Fifteen nuclear power plants lie in the Midwest's earthquake-prone area known as the New Madrid Seismic Zone, but experts say the area's residents should worry more about aging infrastructure than the safety of those plants.
Affecting eight states in America's heartland, the New Madrid Seismic Zone has been rocked by massive earthquakes in the past. In 1812, the zone accounted for the largest U.S. quake ever recorded in the 48 contiguous states: an 8.0-magnitude monster—which is still approximately ten times smaller and 31.6 times weaker than Japan's earthquake, according to the calculator at the U.S. Geological Survey (USGS).
"I would say Americans should actually be very comfortable (about) those plants," Jeff King, interim director of the Nuclear Science and Engineering Program at the Colorado School of Mines and a former Department of Energy nuclear facility on-site inspector, told FOX News.
He said the crisis at Japan's Fukushima Daiichi nuclear facility had more to do with the tsunami than the massive 8.9-magnitude earthquake.
"The distinction, the earthquake and the tsunami is kind of an important one," King said. "The plant survived the earthquake with minimal problems, there's some questions about the spent fuel pools, but minimal problems, and then it was an hour later when the tsunami hit and they lost all of the their backup power."
Since there are no tsunami threats to the America's heartland, the real concern among experts has to do with weaker structures not built to withstand large quakes.
Robert Williams, a scientist with the USGS's Hazards Team, told FOX News that a large earthquake inside the New Madrid Seismic Zone would look more like the recent earthquake in Christchurch, New Zealand, rather than northern Japan.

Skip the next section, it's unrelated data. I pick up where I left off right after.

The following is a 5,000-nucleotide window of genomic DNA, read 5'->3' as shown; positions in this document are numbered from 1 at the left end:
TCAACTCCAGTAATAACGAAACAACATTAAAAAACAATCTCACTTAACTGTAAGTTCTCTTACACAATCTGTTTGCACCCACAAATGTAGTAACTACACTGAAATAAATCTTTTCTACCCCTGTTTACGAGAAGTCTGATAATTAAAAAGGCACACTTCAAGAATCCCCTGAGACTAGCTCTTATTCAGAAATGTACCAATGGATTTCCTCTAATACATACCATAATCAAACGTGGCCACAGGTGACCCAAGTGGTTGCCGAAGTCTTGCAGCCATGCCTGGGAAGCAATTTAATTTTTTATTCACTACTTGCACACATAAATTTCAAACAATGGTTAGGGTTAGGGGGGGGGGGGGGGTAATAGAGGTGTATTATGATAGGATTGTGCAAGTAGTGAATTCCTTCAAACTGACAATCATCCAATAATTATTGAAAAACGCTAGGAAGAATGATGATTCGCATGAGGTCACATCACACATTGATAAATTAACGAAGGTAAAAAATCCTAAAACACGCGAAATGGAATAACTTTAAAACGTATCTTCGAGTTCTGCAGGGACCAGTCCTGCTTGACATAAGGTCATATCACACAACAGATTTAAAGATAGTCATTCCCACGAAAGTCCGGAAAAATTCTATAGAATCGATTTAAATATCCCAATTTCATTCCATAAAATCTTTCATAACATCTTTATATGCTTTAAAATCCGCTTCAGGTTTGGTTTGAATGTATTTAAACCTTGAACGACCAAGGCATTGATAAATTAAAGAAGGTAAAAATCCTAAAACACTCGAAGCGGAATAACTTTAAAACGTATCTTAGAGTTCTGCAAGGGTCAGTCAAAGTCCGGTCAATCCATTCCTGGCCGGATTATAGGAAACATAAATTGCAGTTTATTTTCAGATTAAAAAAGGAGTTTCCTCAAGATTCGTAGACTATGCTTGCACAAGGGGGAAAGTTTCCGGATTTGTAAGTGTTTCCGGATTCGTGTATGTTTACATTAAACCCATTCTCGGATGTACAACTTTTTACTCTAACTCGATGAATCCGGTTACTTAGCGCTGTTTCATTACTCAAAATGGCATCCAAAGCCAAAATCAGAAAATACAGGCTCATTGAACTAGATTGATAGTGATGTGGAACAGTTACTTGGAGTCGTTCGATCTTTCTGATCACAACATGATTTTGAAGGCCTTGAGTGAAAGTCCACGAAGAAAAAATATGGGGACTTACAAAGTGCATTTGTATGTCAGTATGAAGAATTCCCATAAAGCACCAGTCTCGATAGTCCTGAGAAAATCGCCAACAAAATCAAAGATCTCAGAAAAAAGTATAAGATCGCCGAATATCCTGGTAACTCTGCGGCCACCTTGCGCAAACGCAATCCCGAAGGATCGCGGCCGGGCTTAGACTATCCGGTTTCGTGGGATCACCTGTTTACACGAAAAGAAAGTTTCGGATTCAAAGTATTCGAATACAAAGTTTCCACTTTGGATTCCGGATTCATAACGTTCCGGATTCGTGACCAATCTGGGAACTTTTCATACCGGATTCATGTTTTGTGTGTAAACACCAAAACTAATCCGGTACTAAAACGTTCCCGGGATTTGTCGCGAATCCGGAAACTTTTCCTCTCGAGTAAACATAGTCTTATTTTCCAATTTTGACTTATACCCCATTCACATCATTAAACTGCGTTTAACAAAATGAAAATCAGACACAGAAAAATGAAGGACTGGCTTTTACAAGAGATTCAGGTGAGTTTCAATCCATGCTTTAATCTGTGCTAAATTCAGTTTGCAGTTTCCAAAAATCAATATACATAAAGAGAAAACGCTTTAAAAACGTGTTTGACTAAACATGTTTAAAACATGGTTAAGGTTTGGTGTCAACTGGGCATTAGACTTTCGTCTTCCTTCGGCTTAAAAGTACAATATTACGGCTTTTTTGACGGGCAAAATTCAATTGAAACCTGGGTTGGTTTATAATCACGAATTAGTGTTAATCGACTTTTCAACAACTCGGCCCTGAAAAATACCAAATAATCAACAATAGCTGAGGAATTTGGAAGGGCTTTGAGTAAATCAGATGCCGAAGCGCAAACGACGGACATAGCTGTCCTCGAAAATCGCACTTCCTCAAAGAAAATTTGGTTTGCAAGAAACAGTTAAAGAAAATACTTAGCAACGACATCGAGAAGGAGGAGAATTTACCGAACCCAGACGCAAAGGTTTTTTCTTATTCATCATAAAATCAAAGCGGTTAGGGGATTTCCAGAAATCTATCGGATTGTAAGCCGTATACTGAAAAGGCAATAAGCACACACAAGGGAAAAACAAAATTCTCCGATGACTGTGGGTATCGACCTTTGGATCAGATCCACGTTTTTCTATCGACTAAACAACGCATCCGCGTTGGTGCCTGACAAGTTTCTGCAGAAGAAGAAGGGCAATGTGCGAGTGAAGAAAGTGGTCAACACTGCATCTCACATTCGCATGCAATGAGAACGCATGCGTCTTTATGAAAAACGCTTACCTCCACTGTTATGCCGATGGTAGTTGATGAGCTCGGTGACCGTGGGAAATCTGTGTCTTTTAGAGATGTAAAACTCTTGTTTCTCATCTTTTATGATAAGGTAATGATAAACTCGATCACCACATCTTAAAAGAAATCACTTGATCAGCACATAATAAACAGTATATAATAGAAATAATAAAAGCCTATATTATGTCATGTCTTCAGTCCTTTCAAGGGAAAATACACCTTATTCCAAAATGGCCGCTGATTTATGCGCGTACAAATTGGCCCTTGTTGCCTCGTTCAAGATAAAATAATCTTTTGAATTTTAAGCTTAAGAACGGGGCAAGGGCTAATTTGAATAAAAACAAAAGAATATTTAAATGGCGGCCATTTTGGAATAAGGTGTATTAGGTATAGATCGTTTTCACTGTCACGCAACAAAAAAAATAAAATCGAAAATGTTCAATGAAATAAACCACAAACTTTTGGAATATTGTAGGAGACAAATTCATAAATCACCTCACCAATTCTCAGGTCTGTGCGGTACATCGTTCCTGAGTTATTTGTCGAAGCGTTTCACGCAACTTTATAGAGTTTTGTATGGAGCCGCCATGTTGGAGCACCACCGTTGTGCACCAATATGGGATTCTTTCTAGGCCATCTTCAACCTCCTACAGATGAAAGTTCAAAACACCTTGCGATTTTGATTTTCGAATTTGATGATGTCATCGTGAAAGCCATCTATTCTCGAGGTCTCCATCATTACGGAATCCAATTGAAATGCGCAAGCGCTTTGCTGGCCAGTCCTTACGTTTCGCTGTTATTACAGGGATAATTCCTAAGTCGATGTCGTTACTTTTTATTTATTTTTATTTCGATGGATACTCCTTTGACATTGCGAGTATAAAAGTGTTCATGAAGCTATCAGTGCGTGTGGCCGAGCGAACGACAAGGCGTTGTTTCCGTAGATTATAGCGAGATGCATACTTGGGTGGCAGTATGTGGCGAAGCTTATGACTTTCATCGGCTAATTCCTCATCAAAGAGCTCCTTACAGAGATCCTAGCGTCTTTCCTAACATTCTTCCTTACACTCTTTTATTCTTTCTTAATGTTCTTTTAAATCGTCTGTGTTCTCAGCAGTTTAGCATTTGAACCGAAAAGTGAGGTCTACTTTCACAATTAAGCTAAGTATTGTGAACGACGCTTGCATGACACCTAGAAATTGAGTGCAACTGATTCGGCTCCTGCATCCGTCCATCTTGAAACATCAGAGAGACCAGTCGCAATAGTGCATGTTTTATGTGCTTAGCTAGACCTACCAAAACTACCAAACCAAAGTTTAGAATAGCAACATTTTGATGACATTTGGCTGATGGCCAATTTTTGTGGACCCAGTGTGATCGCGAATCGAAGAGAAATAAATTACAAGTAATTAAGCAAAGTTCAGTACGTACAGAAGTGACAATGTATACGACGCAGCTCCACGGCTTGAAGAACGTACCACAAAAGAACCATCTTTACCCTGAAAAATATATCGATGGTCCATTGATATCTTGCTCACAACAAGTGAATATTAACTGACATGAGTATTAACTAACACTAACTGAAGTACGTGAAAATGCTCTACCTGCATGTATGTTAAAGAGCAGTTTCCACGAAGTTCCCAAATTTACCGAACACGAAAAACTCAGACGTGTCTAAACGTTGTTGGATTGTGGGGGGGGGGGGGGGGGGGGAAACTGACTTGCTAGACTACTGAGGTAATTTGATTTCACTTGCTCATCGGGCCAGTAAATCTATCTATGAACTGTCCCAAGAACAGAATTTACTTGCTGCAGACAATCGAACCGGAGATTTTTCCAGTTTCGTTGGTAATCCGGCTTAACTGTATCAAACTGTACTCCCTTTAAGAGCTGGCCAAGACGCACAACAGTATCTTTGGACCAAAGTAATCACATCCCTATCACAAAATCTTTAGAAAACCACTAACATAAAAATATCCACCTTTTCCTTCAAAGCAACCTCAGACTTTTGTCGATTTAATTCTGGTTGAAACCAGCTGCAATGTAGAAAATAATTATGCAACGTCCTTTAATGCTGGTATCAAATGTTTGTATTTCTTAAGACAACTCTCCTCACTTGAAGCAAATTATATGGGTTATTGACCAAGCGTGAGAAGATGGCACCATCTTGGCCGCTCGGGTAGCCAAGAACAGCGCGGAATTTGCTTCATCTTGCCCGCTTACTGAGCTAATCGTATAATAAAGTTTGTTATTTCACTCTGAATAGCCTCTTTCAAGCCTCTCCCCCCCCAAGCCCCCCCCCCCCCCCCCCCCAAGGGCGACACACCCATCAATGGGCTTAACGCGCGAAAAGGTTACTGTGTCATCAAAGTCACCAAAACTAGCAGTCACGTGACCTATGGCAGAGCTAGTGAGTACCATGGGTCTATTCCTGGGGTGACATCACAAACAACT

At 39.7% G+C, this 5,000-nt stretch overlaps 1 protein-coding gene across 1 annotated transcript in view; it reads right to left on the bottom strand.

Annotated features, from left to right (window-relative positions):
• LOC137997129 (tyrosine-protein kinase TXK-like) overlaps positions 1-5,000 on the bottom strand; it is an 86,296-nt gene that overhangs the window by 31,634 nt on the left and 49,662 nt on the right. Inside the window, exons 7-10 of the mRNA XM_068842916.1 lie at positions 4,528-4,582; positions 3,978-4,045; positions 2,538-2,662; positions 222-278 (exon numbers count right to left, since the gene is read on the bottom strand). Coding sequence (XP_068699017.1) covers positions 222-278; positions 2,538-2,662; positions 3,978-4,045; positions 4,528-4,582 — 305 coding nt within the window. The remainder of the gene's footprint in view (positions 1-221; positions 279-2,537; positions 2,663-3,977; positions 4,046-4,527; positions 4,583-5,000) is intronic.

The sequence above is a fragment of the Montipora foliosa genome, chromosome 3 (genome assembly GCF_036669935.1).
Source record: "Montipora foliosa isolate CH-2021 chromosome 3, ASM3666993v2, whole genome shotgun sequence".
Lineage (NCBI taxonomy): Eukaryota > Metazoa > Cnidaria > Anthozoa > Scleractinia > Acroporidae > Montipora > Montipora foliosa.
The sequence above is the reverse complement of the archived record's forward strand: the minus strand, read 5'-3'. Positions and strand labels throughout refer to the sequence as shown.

"Christchurch has a building infrastructure that's a lot like what you find in the central U.S. main street, 100-year-old brick buildings, no reinforcement, no consideration of earthquake shaking," Williams said.
It's a worry that Assistant Editor Joseph Straw reported on in 2008:
While rarer than those along the West Coast, severe earthquakes in the Midwest pose a broader risk, experts say, for a few reasons. First, few buildings, even new ones, are built to withstand tremors like those along the Pacific Rim. Second, the soft, silty soil of the Mississippi basin is more prone to “liquefaction” than that in the West. Third, bedrock in the East carries seismic waves farther than bedrock west of the Rocky Mountains. The 1812 quake, for example, rang church bells in Boston.
One city that would likely sustain considerable damage if another massive earthquake strikes is Memphis, Tennessee, according to a USGS fact sheet from 2009 (.pdf).